Chicago’s gardening season doesn’t really begin in earnest until mid-May, when the last threat of frost has reliably passed. (See: April snow.)
But the phone at Farmers Market Garden Center has been ringing off the hook since mid-March, almost as soon as Gov. J.B. Pritzker issued his stay-at-home order to combat the spread of COVID-19.
“That first week [of quarantine], our phone blew up,” said Jennifer Paravola, co-owner of Farmers Market Garden Center with her sister Nicole Erickson. “We’re fielding so many calls about vegetable gardens right now.”
In the same way that everyone seemed to have collectively agreed to bake bread during the coronavirus quarantine — good luck finding yeast, if you’re a latecomer to that party — the entire nation appears now to have settled on growing their own food as the next homebound hobby, either out of boredom or fears that the grocery store supply chain could buckle under the pandemic’s pressure. Raised bed kits have been selling out at independent garden centers, and seeds have nearly as much currency as toilet paper.
Indeed, an early rush on seeds by both rookie and veteran growers (seeds can be germinated indoors weeks before outdoor transplanting) has already overwhelmed Seed Savers Exchange, a source treasured by long-time gardeners. The company has had to press pause on accepting new orders while it processes the unexpected avalanche it received in March.
Farmers Market, a nearly 100-year-old Irving Park mainstay, is one of Seed Savers’ retail accounts, and even they got back-burnered.
“We had just placed our regular order, and then they reached back out and told us they had 26,000 orders in the course of week,” said Paravola. “We were like, ‘Um, we’ll take it whenever you guys get to it.’”
Garden centers were labeled “essential,” according to Pritzker’s executive order, precisely because of the food-growing end of their business, so pressure on the shops’ services in many ways justifies their continued ability to operate. But juggling an anticipated increase in demand with social distancing concerns for employees and customers has required significant adjustments.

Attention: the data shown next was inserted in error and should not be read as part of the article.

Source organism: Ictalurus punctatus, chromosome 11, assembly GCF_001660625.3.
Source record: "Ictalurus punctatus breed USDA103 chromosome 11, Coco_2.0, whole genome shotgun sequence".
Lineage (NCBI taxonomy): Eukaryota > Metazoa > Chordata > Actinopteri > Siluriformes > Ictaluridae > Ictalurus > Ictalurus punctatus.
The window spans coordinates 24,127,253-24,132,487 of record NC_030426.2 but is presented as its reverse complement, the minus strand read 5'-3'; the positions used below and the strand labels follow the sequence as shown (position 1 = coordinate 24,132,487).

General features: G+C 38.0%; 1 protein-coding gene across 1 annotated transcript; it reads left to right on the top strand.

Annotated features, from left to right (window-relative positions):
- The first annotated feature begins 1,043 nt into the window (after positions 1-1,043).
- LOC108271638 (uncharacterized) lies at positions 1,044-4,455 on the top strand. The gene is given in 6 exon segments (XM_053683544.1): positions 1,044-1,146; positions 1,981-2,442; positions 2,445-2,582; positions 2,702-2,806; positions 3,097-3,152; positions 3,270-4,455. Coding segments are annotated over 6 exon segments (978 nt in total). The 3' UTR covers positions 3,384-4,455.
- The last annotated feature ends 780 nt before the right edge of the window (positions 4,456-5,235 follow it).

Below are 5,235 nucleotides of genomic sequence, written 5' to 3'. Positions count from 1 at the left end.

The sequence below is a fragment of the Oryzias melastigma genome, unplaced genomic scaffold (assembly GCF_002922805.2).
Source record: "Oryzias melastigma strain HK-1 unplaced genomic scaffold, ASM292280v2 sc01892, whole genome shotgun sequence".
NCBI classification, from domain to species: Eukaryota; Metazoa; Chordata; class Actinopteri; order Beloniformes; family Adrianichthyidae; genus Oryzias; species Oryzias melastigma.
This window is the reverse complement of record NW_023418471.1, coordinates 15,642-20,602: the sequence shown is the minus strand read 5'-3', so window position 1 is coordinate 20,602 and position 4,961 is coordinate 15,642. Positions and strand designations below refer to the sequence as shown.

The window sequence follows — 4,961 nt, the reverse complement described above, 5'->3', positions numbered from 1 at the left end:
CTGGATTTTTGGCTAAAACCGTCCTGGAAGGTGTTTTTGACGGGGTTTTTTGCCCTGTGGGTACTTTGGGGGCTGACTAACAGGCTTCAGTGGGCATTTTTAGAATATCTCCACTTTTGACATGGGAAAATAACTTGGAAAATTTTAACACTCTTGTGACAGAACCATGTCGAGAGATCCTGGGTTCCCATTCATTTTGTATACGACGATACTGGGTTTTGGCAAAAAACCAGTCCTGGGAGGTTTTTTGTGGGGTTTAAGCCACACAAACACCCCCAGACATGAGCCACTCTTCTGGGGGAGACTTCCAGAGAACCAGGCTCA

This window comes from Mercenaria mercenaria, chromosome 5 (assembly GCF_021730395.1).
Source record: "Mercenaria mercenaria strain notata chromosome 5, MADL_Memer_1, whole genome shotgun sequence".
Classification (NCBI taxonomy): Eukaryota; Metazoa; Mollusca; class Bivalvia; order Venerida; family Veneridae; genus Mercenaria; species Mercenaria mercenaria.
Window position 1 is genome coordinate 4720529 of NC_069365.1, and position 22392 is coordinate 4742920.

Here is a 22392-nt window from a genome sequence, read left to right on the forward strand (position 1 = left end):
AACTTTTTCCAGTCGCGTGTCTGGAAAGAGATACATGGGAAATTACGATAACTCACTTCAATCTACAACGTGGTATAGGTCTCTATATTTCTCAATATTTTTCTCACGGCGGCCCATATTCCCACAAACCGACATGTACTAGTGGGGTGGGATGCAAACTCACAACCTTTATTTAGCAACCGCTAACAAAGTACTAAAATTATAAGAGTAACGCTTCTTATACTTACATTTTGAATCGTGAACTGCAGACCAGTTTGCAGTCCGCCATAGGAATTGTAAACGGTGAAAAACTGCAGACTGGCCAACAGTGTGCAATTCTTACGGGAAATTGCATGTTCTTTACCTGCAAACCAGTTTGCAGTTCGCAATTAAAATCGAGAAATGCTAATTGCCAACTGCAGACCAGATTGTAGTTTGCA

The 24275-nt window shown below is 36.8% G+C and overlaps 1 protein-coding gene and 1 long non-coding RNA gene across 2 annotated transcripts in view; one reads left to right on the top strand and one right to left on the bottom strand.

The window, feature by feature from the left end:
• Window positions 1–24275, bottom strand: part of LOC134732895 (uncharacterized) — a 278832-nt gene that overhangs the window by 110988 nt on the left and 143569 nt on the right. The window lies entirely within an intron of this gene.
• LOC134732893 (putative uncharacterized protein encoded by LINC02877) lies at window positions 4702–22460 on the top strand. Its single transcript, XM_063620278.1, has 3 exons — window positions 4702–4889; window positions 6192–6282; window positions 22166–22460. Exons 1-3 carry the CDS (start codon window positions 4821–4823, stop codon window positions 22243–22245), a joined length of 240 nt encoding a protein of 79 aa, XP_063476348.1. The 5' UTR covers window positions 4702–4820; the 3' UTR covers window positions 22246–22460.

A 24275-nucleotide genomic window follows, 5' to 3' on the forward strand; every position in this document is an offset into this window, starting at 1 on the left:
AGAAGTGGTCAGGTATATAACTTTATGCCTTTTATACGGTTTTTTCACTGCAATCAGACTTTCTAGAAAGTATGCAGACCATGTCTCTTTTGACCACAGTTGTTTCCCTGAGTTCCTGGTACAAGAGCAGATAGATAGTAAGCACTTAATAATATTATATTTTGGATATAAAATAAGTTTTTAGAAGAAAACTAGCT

Some, like the highly trafficked Gethsemane Garden Center located on the border of Edgewater and Andersonville, opted to completely shutter for the duration of the stay-at-home order. “Spring and gardening will still be here at the end of April, and we’ll be waiting for you with open arms,” Gethsemane posted to its website. On the other end of the spectrum, big-box garden centers such as Lowe's and Home Depot are functioning in a business-kind-of-as-usual mode, simply limiting the number of customers allowed in stores at any one time in order to promote proper social distancing. Meinke's Garden Center in Niles is open daily to the public, but is asking customers to wear masks and gloves.
Farmers Market, Chalet Nursery, City Grange and Christy Webber Farm & Garden, to name a few, are among those that have split the difference with a hybrid approach, offering online or email ordering and curbside pickup or delivery, but no on-site shopping. Some have also created how-to videos and are arranging social media chats and FaceTime consultations with customers to compensate for the lack of in-person interactions.
“Basically we went from being a retail store in a week’s time to being like a concierge or personal shopping experience,” Paravola said, adding that Farmers Market pushed forward the launch of an in-development e-commerce site to accommodate the shift.
The decision to remain open, albeit in an altered way, was made only after consulting with staff, she noted.
“We were really weighing it on an internal level. We have plants that need maintenance, we had nursery stock coming in. We asked [employees], ‘What do you want to do, what’s your comfort level?’ and the vast majority of them were like, ‘We’d like to come into work,’” said Paravola.
“It was kind of a really easy answer,” she said, given how soothing it is to be around plants in general but even more so in such stressful times.
“It’s therapeutic. There’s a lot of therapy in pruning and planting and care for plants,” said Paravola.
She suspects that the restorative benefits of gardening are part of what’s lured so many first-timers to give the activity a try, but as any veteran gardener can attest, it’s also a hobby fraught with pitfalls and as many failures as successes.
“I just tell everyone: Start slow, don’t get overwhelmed, and have realistic expectations,” Paravola said. “Do your research, come here with a list of questions based on some research, and that way I can help you navigate your best route.”
Meanwhile, Paravola and her counterparts are attempting to steer their businesses through uncharted territory, with no real clue of how 2020’s gardening season will progress.
The panic that led to that early hoarding of seeds seems to be over, she said, but the situation could change at any moment with a single sentence uttered by the governor, mayor or president.
All she has to go on is instinct, and Paravola’s gut is telling her that creating sanctuary at home will remain a priority for people in the coming months, regardless of which restrictions remain in place or are loosened.
“They’re going to want to create a good home environment because they’re probably going to be spending some additional time there,” Paravola said. “I think anything gardening will increase to some effect this year, just because people do feel safer in their homes right now and it is a safe escape for them.”